astroengineering n.

large-scale structural engineering in space, esp. the modification of the physical structure or configuration of a planet, a star, or an entire solar system; cf. terraforming n.; (also) (broadly) any form of engineering in or related to space, such as the design or operation of the propulsion systems of spacecraft


  • 1971 Who Watches Whom? in Nature 1 Oct. 295/3 page image

    We might first detect other civilizations through evidence of astro-engineering activities such as the construction of devices to capture all the energy of a central star.

  • 1973 C. Sagan Cosmic Connection ii. xxiii. 162 Carl Sagan

    It is not out of the question that a more wholesale rearrangement of our Solar System will begin, first slowly and then at a more rapid rate—astroengineering projects to move the planets about, to rearrange their masses for the convenience of mankind, his descendants, and his inventions.

  • 1986 G. Benford & D. Brin Heart of Comet (1987) i. 70 David Brin Gregory Benford bibliography

    He had applied to Berkeley for graduate school in astroengineering.

  • 1987 M. Kandel tr. S. Lem Fiasco 65 Stanisław Lem bibliography

    The moon first had to be stripped, by astroengineering, of its thick atmosphere.

  • 1994 J.-L. Trudel Stella Nova in On Spec Spring 34/2 page image Jean-Louis Trudel bibliography

    They already pursued astroengineering on a grand scale—at what cost in sentient lives?

  • 1994 A. C. Clarke Snows of Olympus (1996) 40 page image Arthur C. Clarke bibliography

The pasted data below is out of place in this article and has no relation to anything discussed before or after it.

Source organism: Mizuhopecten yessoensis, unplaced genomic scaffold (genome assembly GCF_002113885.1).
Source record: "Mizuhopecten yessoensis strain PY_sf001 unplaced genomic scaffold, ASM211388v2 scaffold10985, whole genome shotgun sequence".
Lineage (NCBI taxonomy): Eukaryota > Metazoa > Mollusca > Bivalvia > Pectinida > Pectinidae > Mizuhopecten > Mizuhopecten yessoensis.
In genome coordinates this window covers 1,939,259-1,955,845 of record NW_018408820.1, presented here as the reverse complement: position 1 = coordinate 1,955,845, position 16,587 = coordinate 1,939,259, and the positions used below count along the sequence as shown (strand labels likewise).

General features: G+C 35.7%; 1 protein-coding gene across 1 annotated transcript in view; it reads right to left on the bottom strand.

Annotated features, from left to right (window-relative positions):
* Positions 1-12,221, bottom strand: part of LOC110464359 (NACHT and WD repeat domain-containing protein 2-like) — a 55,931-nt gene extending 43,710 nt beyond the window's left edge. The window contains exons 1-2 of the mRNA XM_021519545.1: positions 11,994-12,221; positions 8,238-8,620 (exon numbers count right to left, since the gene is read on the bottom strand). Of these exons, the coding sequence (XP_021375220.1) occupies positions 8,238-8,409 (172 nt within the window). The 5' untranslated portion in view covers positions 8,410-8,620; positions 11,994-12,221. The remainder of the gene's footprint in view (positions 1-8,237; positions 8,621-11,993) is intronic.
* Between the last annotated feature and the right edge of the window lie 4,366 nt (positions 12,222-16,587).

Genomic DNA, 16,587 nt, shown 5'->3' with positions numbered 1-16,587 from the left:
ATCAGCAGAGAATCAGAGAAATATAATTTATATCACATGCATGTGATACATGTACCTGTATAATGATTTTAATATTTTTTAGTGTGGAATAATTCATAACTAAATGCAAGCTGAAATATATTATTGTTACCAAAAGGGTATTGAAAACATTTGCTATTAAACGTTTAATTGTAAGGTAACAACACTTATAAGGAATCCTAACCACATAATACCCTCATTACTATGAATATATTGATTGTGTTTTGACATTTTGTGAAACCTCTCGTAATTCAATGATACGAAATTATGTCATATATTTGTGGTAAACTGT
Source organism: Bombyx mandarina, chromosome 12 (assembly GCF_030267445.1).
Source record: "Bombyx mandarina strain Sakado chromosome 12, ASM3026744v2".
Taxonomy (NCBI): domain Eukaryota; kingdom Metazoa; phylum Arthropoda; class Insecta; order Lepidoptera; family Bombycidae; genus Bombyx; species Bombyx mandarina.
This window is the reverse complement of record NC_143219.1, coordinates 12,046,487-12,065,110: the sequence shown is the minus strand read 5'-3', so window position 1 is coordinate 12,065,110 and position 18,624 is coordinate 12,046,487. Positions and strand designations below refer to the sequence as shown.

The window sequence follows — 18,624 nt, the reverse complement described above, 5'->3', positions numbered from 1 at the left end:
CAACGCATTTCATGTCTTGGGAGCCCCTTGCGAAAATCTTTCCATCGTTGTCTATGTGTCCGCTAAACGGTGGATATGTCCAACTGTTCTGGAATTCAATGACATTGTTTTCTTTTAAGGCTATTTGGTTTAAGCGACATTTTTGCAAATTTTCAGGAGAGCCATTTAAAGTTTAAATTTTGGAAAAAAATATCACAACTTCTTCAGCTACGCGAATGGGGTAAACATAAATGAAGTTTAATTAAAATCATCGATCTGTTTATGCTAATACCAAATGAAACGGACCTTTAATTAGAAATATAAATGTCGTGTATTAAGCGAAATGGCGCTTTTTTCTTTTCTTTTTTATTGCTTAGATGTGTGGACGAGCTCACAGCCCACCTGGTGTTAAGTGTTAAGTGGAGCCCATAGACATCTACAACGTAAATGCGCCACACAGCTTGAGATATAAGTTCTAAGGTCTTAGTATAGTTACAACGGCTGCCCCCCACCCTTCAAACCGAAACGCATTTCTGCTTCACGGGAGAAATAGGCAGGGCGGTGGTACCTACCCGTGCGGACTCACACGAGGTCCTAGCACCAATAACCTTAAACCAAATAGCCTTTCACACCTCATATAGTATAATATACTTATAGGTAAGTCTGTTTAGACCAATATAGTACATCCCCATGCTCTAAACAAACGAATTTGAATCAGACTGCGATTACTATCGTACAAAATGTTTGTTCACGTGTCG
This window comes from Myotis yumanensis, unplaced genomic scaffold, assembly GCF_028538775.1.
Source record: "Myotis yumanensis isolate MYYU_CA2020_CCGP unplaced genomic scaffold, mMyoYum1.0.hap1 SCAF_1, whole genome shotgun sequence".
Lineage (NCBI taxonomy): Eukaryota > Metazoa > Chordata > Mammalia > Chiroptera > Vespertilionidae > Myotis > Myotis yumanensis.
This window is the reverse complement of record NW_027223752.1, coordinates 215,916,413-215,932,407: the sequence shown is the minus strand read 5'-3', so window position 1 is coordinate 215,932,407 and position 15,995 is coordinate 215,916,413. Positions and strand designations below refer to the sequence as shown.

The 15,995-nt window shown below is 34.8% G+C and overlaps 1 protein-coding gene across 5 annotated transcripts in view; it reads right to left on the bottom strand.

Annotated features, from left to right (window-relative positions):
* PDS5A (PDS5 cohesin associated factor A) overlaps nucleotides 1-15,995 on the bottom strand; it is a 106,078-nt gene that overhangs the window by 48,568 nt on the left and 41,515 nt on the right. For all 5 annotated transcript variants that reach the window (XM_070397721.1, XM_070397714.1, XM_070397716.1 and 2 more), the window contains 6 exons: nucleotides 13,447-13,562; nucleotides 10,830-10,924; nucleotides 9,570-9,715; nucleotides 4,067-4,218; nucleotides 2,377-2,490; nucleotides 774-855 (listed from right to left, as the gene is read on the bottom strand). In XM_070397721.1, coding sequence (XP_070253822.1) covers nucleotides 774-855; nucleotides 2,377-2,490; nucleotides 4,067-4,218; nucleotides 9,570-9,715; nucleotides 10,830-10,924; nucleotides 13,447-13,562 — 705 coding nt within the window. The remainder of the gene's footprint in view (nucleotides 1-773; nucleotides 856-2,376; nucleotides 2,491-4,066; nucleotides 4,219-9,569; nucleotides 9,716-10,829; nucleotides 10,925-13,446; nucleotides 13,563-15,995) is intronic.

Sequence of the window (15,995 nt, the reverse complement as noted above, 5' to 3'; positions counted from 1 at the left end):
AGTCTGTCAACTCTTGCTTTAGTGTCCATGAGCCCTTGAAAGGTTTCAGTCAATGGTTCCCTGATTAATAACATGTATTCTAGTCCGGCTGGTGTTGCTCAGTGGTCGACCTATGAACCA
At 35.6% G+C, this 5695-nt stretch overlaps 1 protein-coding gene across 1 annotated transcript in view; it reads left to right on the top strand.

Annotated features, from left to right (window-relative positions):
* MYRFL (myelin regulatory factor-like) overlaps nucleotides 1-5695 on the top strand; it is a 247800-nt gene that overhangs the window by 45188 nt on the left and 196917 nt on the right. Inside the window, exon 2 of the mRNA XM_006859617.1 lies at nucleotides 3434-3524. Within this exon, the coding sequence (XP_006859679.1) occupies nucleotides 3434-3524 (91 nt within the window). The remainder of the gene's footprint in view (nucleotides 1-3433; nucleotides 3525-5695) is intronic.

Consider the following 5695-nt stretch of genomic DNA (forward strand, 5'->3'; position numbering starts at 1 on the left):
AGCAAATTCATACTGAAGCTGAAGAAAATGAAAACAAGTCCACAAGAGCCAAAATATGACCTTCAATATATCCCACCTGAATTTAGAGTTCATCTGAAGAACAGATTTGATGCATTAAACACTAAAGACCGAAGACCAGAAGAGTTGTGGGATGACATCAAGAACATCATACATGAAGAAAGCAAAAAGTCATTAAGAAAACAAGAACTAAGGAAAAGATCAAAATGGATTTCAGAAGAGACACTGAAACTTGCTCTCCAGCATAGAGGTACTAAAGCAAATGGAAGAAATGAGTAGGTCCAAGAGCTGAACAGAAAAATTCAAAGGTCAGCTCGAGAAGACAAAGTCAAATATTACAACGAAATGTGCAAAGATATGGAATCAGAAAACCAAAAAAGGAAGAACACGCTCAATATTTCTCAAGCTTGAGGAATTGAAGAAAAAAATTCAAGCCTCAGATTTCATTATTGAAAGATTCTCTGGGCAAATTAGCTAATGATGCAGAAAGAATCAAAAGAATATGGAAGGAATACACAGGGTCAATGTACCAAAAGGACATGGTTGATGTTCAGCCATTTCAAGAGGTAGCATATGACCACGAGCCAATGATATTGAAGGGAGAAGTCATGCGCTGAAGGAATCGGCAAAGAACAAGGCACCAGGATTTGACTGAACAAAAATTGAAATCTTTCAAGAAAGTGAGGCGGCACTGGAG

We may have to dismantle Phobos—perhaps using it as construction material—or push it up to a higher orbit, like its smaller companion Deimos. Such feats of astroengineering lie centuries in the future.

  • 2004 P. F. Hamilton Pandora’s Star v. 129 Peter F. Hamilton bibliography

    ‘How come you didn’t build this at the High Angel?’ Wilson asked. ‘I know it would add another two hundred and thirty light-years to the trip, but that’s not much to this ship if I read the specs right. And they have all the astroengineering expertise there.’

  • 2014 G. Benford & L. Niven Shipstar 131 page image Larry Niven Gregory Benford bibliography

    Karl hadn’t thought this way. Engineers don’t, he mused, and then recalled that his three degrees were in electric, mechanical, and astroengineering.

Research requirements

antedating 1971

Earliest cite

in Nature, in a alien-life-in-outer-space context

Last modified 2022-04-14 14:39:50
In the compilation of some entries, HDSF has drawn extensively on corresponding entries in OED.